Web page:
Salumi Artisan Cured Meats
309 3rd Avenue South
Seattle, WA 98104
Phone: 206-223-0817

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19 Responses to “Salumi Artisan Cured Meats – Seattle”


  • Yes! Yes! Yes! This place rocks! When you get back home, Mozza2go selld the Salumi and has some of the same sandwiches on the menu. mmmmm pork…

  • oh good you did go! i was beginning to worry.

  • Definitely a destination of mine the next time we’re in Seattle. You covered it perfectly! A friend of mine brought back various varieties of salumi from here and it was mouth-watering good.

    Well done, again. :-)

  • wow, those fresh made gnocchi have mesmerized me for the day… a fine end to your gustatory adventures up north!

  • I’ve had the pleasure of trying the salumi, through mail-order. But am so longing to go to the actual store, especially after seeing your photos of that gnocchi! ;)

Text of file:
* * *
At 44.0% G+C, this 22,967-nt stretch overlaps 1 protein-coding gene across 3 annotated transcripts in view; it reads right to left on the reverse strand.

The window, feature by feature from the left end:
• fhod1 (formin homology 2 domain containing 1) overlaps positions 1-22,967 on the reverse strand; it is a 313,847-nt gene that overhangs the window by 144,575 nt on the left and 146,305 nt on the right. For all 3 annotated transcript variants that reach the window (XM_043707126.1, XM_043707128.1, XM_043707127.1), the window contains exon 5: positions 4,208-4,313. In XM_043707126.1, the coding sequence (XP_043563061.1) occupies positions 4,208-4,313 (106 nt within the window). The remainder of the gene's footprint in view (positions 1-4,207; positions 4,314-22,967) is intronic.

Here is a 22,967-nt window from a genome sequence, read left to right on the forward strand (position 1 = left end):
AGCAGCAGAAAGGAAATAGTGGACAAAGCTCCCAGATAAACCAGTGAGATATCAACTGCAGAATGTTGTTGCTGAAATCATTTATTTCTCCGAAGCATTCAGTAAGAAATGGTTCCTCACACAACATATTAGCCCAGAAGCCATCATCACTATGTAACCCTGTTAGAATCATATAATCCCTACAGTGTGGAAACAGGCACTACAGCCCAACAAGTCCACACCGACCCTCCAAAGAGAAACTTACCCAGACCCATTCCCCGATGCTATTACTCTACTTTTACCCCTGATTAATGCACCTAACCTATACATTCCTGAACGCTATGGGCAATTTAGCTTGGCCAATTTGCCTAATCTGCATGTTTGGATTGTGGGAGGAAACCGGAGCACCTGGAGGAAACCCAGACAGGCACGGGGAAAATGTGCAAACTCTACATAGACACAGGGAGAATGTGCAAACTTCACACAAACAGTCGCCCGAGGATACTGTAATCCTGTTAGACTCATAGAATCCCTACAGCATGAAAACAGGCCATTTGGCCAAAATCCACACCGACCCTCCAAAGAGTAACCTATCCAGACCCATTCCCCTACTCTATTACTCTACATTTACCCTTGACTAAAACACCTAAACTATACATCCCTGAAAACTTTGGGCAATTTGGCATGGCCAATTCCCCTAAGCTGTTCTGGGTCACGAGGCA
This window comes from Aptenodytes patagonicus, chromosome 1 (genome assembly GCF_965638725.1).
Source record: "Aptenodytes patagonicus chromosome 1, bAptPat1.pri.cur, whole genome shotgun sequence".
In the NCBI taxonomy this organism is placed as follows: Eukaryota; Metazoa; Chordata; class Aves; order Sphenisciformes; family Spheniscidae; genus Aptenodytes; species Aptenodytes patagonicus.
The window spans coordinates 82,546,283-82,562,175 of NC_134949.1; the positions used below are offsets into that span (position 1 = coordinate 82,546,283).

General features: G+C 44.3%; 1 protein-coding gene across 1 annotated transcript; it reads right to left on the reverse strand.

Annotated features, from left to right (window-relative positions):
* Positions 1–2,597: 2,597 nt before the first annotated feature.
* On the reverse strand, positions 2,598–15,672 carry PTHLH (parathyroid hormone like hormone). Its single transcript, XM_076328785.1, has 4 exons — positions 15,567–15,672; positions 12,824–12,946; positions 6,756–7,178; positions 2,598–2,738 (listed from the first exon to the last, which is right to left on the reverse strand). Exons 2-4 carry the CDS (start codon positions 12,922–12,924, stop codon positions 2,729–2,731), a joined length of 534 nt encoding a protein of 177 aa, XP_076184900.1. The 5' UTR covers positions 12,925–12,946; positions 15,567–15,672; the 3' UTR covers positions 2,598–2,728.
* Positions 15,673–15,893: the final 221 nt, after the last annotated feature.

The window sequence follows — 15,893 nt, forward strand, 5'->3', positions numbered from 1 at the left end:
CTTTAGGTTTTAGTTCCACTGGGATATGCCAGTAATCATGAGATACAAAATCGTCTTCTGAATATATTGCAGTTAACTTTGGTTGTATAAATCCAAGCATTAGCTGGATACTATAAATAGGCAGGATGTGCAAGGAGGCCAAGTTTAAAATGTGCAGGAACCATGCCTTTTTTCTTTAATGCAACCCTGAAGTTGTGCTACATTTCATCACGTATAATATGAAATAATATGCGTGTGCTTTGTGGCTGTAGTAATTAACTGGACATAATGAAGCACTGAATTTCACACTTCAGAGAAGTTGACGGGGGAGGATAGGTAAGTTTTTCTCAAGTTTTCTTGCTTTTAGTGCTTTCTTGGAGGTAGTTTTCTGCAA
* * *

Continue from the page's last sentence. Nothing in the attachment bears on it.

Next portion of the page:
• Damn you did eat well! Now I’m hungry for pasta!

  • And damn was it great to read about all of it… :)

  • yeah you sure did eat well. the gnocchi looks so good!

  • mmm that gnocchi looks delicious!

  • I am now thoroughly convinced that a trip to Seattle is necessary…

  • I love reliving meals through pictures and blogs! mmmmm the gnocchi looks amazing… i bet your plane mates were super jealous!

  • Wow, everything here looks absolutely fantastic. I’m practically drooling!

    Cathy, you have singlehandedly helped me plan what I’m eating when I venture to WA next.